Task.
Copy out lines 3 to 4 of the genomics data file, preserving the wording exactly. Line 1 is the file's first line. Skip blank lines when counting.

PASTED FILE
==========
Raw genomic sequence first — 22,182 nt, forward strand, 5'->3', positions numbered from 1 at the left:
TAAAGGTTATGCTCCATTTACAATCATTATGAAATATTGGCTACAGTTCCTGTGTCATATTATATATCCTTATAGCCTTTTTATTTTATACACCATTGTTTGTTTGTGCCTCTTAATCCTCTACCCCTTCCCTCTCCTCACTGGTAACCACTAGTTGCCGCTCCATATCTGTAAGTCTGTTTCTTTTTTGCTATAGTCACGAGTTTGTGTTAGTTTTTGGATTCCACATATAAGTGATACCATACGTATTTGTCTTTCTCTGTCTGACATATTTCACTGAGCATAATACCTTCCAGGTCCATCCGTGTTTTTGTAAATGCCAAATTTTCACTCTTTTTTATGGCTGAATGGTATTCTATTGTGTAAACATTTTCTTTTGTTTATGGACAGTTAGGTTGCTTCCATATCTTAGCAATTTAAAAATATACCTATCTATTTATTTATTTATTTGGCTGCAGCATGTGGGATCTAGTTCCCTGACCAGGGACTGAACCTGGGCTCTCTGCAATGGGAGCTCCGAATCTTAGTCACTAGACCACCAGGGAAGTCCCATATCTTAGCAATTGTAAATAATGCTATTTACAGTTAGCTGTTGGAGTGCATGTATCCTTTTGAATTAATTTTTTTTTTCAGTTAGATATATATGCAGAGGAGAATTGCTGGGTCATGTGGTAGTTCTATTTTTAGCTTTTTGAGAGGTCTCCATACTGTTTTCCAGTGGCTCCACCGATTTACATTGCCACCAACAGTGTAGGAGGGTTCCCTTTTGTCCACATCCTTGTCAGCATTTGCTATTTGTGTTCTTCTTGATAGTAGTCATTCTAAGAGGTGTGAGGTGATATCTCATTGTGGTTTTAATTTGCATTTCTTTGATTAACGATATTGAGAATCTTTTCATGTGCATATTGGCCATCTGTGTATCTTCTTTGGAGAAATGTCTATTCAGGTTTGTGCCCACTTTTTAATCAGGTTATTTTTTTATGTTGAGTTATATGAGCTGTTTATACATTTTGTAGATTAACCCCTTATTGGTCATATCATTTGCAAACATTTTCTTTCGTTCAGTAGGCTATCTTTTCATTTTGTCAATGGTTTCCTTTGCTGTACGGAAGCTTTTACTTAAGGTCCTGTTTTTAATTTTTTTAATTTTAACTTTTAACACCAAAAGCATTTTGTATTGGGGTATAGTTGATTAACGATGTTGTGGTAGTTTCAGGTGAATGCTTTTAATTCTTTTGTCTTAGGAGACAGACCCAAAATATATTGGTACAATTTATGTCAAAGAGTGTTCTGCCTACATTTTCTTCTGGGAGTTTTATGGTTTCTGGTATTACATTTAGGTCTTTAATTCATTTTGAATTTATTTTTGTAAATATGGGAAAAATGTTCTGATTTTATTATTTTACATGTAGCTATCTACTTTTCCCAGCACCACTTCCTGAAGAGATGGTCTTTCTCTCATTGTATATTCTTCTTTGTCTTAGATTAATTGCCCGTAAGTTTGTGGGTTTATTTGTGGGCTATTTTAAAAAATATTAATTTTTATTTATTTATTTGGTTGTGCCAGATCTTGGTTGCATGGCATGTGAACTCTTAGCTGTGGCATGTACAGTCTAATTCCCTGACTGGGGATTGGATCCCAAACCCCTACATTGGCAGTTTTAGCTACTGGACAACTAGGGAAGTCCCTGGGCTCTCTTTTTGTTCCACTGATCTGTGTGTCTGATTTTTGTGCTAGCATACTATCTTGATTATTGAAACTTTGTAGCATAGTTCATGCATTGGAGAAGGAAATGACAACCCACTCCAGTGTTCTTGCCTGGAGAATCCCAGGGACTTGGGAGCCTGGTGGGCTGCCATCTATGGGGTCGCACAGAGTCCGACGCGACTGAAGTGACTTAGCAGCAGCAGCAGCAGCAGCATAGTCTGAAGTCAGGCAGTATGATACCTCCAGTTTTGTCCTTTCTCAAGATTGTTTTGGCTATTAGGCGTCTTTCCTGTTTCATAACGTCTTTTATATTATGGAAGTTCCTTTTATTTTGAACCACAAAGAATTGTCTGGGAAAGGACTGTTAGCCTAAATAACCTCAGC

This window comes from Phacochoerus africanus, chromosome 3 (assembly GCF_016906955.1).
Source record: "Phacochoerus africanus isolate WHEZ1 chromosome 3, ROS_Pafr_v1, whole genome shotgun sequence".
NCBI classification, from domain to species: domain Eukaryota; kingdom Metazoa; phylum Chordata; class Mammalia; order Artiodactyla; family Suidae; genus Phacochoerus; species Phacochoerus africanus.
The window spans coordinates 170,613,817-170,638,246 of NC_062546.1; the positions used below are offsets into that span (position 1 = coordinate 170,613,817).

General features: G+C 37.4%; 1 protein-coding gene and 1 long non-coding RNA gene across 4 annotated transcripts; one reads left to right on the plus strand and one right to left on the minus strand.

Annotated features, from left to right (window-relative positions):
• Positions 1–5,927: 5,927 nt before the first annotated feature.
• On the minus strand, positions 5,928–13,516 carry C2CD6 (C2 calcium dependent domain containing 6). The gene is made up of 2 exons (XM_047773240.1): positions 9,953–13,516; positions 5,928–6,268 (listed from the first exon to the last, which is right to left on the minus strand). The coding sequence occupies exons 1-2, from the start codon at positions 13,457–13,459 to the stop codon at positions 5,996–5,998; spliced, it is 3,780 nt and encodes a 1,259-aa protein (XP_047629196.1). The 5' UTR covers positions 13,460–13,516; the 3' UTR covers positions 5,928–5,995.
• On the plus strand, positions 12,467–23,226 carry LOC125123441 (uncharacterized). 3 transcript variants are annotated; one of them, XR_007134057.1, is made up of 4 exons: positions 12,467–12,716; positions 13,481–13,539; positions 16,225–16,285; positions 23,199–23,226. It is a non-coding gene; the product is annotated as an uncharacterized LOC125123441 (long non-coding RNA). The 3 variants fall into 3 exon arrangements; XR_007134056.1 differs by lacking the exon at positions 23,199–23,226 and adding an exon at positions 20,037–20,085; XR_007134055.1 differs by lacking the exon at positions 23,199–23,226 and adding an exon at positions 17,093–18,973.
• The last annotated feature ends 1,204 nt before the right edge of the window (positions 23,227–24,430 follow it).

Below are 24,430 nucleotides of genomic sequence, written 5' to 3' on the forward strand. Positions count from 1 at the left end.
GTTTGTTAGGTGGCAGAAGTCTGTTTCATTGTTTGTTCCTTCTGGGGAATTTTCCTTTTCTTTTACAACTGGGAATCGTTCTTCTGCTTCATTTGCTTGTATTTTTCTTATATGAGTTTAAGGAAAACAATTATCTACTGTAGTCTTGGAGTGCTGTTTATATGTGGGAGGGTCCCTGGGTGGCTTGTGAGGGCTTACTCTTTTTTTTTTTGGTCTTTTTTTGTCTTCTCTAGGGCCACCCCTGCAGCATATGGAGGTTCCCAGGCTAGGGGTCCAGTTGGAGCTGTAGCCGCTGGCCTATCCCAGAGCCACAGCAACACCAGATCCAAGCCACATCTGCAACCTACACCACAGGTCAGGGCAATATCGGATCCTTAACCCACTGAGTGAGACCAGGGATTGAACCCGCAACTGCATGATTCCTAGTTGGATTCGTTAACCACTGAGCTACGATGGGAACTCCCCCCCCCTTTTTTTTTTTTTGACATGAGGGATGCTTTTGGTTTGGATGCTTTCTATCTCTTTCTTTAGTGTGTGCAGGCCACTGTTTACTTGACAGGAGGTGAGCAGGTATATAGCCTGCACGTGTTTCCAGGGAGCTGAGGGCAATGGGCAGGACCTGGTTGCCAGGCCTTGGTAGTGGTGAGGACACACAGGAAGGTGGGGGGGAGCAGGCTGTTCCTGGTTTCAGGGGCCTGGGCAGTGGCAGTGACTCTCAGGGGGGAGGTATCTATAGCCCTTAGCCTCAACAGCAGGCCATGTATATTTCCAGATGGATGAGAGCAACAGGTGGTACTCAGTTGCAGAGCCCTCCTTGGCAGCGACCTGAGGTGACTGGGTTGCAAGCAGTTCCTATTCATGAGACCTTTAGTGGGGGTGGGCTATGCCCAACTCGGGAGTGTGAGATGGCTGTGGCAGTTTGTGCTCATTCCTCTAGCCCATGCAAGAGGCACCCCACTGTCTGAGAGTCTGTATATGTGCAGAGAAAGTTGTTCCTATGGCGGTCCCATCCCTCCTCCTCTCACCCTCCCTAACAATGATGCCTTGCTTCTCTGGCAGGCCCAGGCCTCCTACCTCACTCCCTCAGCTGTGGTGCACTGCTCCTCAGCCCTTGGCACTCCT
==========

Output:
This window comes from Phacochoerus africanus, chromosome 3 (assembly GCF_016906955.1).
Source record: "Phacochoerus africanus isolate WHEZ1 chromosome 3, ROS_Pafr_v1, whole genome shotgun sequence".